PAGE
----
Description : This work has been selected by scholars as being culturally important and is part of the knowledge base of civilization as we know it. This work is in the public domain in the United States of America, and possibly other nations. Within the United States, you may freely copy and distribute this work, as no entity (individual or corporate) has a copyright on the body of the work. Scholars believe, and we concur, that this work is important enough to be preserved, reproduced, and made generally available to the public. To ensure a quality reading experience, this work has been proofread and republished using a format that seamlessly blends the original graphical elements with text in an easy-to-read typeface. We appreciate your support of the preservation process, and thank you for being an important part of keeping this knowledge alive and relevant.
Description : Seven authentic Native American tales, among them "The Little Boy and Girl in the Clouds," "The Child of the Evening Star," and "The Boy Who Snared the Sun." 29 new illustrations.
Description : 90 stories from tribes throughout the U.S. and Canada cover a wide range of subjects: tales of creation, heroes, witchcraft, monsters, romance, enchantment, tricksters, and more. Includes, among others, "The Origin of Daylight" (Tsimshian), "The Flying Head" (Oneida), "The Enchanted Moccasins" (Maskego), and "The Rabbit Goes Duck Hunting" (Cherokee).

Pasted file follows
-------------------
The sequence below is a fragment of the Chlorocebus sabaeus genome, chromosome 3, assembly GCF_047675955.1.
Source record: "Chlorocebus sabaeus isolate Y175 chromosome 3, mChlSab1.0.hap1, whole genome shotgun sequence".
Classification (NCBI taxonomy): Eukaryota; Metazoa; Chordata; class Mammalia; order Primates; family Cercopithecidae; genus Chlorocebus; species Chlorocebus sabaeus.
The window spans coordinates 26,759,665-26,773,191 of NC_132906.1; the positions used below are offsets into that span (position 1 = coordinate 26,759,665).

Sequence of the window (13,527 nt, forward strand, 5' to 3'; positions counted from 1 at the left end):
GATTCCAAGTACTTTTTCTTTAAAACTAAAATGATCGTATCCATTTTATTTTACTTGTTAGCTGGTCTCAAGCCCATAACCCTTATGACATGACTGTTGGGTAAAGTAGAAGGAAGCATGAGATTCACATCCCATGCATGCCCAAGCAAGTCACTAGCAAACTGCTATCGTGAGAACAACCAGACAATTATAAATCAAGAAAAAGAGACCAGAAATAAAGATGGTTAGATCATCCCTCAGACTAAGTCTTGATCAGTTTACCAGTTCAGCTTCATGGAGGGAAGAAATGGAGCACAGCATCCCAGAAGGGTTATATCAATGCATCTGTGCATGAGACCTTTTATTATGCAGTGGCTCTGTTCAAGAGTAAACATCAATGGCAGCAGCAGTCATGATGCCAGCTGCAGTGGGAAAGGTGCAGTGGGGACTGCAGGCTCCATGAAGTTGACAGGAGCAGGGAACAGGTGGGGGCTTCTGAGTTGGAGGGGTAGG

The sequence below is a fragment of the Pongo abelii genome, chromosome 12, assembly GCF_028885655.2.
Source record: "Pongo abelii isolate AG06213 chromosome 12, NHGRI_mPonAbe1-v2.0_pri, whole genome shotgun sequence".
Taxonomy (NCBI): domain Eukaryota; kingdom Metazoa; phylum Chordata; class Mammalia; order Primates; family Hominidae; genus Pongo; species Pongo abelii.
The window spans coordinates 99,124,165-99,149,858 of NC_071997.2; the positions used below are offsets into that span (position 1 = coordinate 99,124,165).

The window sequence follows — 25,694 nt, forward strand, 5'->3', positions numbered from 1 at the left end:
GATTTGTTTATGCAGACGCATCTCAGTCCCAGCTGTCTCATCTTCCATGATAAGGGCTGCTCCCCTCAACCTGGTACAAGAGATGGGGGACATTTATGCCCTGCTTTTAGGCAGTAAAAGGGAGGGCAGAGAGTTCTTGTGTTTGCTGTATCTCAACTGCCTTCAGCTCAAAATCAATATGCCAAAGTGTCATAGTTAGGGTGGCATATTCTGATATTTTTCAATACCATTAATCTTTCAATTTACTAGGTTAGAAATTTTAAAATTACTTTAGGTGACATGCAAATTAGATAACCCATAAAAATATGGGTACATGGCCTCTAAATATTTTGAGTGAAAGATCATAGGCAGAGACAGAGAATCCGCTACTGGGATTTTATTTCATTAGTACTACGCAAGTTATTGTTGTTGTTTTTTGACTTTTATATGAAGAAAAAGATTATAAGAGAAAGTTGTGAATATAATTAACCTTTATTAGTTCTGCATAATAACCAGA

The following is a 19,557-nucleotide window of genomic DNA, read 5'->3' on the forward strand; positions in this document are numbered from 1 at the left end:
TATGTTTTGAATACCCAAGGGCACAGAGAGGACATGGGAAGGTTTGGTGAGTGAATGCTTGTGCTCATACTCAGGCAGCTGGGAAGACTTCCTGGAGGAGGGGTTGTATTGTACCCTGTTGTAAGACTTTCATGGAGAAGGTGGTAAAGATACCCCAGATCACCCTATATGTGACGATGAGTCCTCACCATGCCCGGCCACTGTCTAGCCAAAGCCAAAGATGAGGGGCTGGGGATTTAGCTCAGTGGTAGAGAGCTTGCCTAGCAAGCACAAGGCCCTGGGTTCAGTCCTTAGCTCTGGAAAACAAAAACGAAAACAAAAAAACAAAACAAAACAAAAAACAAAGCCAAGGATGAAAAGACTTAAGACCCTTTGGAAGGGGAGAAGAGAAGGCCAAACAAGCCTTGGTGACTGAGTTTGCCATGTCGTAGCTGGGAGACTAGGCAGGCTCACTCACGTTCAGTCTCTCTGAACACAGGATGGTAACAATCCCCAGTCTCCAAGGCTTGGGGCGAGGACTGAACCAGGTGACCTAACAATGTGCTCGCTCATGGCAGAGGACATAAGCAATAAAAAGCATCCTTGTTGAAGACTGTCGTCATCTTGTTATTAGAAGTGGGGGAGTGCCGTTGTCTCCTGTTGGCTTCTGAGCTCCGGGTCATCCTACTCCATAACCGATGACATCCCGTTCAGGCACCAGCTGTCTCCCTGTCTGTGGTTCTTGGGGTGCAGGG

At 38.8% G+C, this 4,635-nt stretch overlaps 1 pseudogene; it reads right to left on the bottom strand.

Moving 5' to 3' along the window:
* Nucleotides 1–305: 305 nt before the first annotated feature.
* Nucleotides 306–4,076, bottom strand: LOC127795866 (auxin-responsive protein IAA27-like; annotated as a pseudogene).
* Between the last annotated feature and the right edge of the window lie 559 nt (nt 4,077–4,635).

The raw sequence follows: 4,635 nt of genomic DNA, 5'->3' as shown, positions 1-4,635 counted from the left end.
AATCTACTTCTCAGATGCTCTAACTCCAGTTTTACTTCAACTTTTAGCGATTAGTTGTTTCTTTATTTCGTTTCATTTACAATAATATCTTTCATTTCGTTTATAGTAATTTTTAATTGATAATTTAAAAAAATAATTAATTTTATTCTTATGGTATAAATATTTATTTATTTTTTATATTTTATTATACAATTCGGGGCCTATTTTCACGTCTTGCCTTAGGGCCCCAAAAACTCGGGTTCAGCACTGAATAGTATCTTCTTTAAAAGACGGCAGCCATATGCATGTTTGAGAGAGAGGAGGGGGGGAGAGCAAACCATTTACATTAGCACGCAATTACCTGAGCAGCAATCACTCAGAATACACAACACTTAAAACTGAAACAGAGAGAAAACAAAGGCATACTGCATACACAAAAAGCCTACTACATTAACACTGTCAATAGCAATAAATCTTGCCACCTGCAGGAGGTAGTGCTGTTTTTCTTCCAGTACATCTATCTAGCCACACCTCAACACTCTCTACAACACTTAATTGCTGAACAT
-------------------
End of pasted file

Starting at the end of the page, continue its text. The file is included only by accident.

Description : A GREAT READ FOR KIDS! In 1891, the first buffalo was purchased for Golden Gate Park, Congress created the U.S. Courts of Appeals, the first woman was admitted to Yale University, American Express issued the first Travellers Checks, Thomas Edison patented the motion picture camera, and Henry Wadsworth Longfellow published The Song of Hiawatha. It was also the year that Folk Lore and Legends of the North American Indianwas first published by J.B. Lippincott. Folk Lore and Legends of the North American Indian is an exquisite compilation of North American Indian myths and legends as they existed in the late 1880s and early 1890s. These are the stories that were passed from mouth to mouth, teaching stories to help young Native Americans navigate through the uncertain journey of life that lay ahead. J.B. Lippincott gathered the stories from letters transported to him via the recently completed Transcontinental Pacific Railroad. These stories should not become just another page in the ever-increasing forest of the internet; they should not be accessible only with the use of electronic devices. All Americans are invited, especially Native Americans, to keep a copy of this sliver of their history in their bookshelves for their children and their children's children to read and treasure for years to come. This book has been especially republished to raise funds for the American Indian Education Fund, benefitting the education of Native Americans across the United States of America. ABELA PUBLISHING - YESTERDAYS BOOKS raising funds for TODAYS CHARITIES